It’s all in the brain
The famous “fight or flight” response is instinctive and it determines a human’s course of action when faced with a threat — fighting it or escaping it. Contrary to what you might think, this response is not only triggered by fear or negative emotions. Excitement and happiness can stimulate the brain in just the same way. So, why do we respond to fear and a surge of joy differently if the brain process is the same?
The amygdala is the area of our brain that processes fear and the different levels of it. Once we encounter something scary, the amygdala alerts the body of the threat, and the body is then flooded with hormones to prepare itself to fight or flee: our pupils dilate, our heart rate picks up, and our digestive system slows down.
The next step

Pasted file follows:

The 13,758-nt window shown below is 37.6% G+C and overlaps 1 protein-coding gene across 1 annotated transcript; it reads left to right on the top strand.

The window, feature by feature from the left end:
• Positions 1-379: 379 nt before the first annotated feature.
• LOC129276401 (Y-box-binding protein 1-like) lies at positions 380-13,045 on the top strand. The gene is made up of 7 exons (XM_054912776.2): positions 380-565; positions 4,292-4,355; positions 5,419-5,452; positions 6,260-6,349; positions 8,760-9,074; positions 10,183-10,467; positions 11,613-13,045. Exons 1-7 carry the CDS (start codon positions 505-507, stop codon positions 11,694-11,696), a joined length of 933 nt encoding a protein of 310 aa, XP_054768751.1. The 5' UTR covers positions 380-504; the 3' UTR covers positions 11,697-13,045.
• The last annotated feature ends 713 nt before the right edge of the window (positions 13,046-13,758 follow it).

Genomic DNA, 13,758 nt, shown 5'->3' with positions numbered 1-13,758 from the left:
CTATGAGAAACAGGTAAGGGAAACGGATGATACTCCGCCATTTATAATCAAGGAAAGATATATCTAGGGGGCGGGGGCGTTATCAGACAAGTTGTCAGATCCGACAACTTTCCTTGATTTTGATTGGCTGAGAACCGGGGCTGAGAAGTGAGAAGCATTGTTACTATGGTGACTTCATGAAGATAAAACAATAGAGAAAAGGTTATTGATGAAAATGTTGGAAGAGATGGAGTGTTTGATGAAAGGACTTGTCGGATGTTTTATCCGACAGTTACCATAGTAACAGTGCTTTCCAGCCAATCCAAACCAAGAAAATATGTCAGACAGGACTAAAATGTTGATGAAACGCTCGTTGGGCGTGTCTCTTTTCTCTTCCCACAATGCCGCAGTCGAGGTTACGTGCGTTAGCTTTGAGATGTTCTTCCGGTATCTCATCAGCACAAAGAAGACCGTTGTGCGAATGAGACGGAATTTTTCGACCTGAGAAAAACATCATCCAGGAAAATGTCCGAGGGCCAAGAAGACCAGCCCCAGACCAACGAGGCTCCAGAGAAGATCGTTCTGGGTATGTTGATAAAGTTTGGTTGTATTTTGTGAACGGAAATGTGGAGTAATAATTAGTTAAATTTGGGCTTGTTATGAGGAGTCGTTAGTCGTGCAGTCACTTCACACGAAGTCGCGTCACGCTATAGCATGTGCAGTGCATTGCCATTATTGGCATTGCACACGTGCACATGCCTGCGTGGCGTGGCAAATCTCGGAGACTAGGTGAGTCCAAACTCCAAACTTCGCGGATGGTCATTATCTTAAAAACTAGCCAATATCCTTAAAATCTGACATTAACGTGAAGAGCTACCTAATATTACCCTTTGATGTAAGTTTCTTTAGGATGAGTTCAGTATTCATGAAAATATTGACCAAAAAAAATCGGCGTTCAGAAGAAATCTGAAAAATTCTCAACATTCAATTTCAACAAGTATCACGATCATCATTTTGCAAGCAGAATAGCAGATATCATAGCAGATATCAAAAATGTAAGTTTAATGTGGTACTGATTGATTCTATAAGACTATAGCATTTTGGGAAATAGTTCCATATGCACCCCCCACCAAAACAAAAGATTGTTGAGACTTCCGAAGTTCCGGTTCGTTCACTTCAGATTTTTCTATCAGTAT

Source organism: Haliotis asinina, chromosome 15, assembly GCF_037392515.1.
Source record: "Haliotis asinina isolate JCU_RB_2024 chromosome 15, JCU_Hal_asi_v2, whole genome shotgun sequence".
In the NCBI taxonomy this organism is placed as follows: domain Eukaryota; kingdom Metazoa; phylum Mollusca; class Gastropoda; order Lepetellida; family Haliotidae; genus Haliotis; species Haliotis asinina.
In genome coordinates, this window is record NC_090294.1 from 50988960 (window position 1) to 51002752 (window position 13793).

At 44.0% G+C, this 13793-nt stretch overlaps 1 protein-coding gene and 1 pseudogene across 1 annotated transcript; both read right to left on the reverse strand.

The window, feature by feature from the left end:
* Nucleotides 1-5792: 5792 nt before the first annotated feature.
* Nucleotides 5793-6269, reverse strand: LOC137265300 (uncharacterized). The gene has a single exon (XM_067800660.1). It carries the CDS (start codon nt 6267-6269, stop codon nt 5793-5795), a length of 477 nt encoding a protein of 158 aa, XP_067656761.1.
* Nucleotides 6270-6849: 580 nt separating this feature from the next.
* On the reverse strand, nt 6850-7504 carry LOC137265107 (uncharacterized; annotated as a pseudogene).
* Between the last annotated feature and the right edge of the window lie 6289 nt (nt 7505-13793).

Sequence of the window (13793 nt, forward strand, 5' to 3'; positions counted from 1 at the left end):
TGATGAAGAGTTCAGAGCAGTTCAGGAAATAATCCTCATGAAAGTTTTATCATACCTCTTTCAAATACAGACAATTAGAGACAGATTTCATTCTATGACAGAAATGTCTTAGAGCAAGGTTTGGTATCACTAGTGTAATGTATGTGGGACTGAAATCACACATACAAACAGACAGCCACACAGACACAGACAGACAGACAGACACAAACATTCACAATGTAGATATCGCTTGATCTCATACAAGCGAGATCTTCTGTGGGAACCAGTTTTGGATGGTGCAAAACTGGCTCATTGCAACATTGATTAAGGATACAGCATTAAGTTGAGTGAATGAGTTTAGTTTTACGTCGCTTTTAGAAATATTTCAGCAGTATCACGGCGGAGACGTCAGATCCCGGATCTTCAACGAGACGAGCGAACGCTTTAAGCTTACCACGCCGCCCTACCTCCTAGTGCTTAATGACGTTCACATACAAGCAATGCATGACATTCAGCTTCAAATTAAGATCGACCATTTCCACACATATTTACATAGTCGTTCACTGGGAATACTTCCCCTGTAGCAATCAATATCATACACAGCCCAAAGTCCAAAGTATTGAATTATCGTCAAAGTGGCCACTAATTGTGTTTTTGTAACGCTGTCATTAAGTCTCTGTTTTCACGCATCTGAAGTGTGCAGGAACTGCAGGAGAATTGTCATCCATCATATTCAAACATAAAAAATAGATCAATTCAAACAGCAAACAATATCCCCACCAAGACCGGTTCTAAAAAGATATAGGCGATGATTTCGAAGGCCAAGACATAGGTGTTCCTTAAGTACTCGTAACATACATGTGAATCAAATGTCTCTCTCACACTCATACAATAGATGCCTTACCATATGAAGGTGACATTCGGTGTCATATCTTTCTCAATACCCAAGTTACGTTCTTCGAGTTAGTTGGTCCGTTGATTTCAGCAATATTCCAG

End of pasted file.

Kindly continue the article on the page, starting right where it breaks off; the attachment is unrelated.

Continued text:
The next stage of our brain’s process of fear is in the hippocampus. After the amygdala saw something that made the body aware of a possible threat, the hippocampus takes charge. The hippocampus breaks down the threat into its different components and determines if the fight or flight reaction is even necessary. For example, if the threat trigger is the creepy-looking shadow our laundry makes on the wall, our hippocampus will tell us there’s nothing to worry about. However, if the creepy looking shadow is shaped like a human and appears to be following us down a dark street, our hippocampus will let us know it’s time to scadaddle.